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What are the major differences in techniques and philosophy between the aikido styles? And how did these different schools originate?
The same as the difference between individual people.
Of course you're right, that's definately true. Style, priority, pace, and attitude change from person to person, let alone school to school. But what I was hoping for were any technical differences between different styles, i.e. do some put more stress on strikes, certain take downs, specific teaching methods, that kind of thing.
for ki society and Aikikai, i think, think, the emphasis gets somewhat spiritual. But for tomiki, the emphasis is "logical" (note the """", i'm not trying to condescend the other styles, I love them and eventually want to train in them as well). Tomiki had crowded dojos as well he was a judoka and felt that the Aikido curriculum was too big. so he took everything and tried to sum it up. and given the crowded dojos he developed his techniques to be very linear. basically if someone punches we pull them down the line that they were punching. but in recent years Karl Geis has been taking What Tomiki did and and making it less "linear" and more "openly linear" the emphasis is still on the lines and balance of uke, but there is the option of taking uke really where ever you want as long as you keep in mind certain principles. or at least this is what I have taken. Anyway, Tomiki styles is Tomiki-ryu. Geis' styles are Fugakukai and Kihara. I don't know if Geis is the sole founder of these styles. and then Ki Society, I think, was developed by Koichi Tohei, though i could be way off, and then Aikikai was developed by Ueshiba's son, whose name I cannot remember, so we can call him Ueshiba. but i think his title is Doshu. Anyway, Tomiki-ryu and Aikikai and Ki Society are, to the best of my knowledge, the three main schools of Aikido, and there are numerous off branches. One of my favorite being Kiai-golf, developed by Jamie Zimron(?). I don't play golf or like it really, but I saw a demonstration, and it was very interesting how she applied it, and when she did her Aikido demo, I was very impressed by what I saw. Anyway, double check everything I've said. I'm good at being wrong. Amitabha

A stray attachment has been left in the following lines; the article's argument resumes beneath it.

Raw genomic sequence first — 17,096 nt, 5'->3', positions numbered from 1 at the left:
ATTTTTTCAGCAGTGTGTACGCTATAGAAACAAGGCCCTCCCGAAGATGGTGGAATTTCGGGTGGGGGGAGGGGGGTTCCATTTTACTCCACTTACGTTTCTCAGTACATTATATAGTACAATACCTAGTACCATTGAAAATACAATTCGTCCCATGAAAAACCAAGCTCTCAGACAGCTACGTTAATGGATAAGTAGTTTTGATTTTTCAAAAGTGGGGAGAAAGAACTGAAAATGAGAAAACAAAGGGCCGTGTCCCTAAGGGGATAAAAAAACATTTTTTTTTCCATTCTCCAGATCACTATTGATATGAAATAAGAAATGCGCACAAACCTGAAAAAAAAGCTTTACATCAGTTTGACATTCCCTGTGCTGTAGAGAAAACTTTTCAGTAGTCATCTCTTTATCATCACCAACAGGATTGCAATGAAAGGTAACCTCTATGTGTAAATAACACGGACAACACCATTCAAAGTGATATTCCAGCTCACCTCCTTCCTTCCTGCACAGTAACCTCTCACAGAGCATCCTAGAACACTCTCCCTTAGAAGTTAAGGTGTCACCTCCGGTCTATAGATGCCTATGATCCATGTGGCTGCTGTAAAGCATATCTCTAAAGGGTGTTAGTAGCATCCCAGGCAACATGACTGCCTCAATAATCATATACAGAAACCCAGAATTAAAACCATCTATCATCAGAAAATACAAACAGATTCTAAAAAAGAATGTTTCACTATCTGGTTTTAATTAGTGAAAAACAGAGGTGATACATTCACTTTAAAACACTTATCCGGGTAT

thanks a lot!
Some schools try to teach what they think they were being taught by Osensei . Some try to teach what they think is there way of Aikido. Some try to teach what they think Osensei should have been doing, and some are just teaching what they know.
In Nihon Goshin Aikido we do not follow the teachings of Osensei, we believe that Aikido is done for self defense at any cost, I've seen alot of other styles of Aikido, and I've noticed that most of them don't train to defend off punching attacks just grips.
Aikikai- large circles, very fluid (though there is a tremendous range from teacher to teacher- e.g. Saotome sensei's waza is very different from Yamada sensei [or the late Kanai sensei], and that is again different from Chiba sensei...)
Shinshin Toitsu- uses aikido techniques to get in touch with esoteric energy
Yoshinkan- tight and sharp, strong emphasis of basics
Tomiki- strongly influenced by the logical organization of techniques, and randori of Judo
Ultimately, the thing to remember is that Ueshiba O-sensei taught folks for 40+ years, and at each stage of his practice, transmitted what was most important for him at the time. This coupled with the number of students he had over that time, their respective backgrounds and interests, means that even within an organization, personal styles can vary greatly.
Aikiweb.com and Aikidojournal.com both have lots of resources to help find some baseline stuff (video of people doing technique, descriptions of teaching methods, etc.). Hope that helps.
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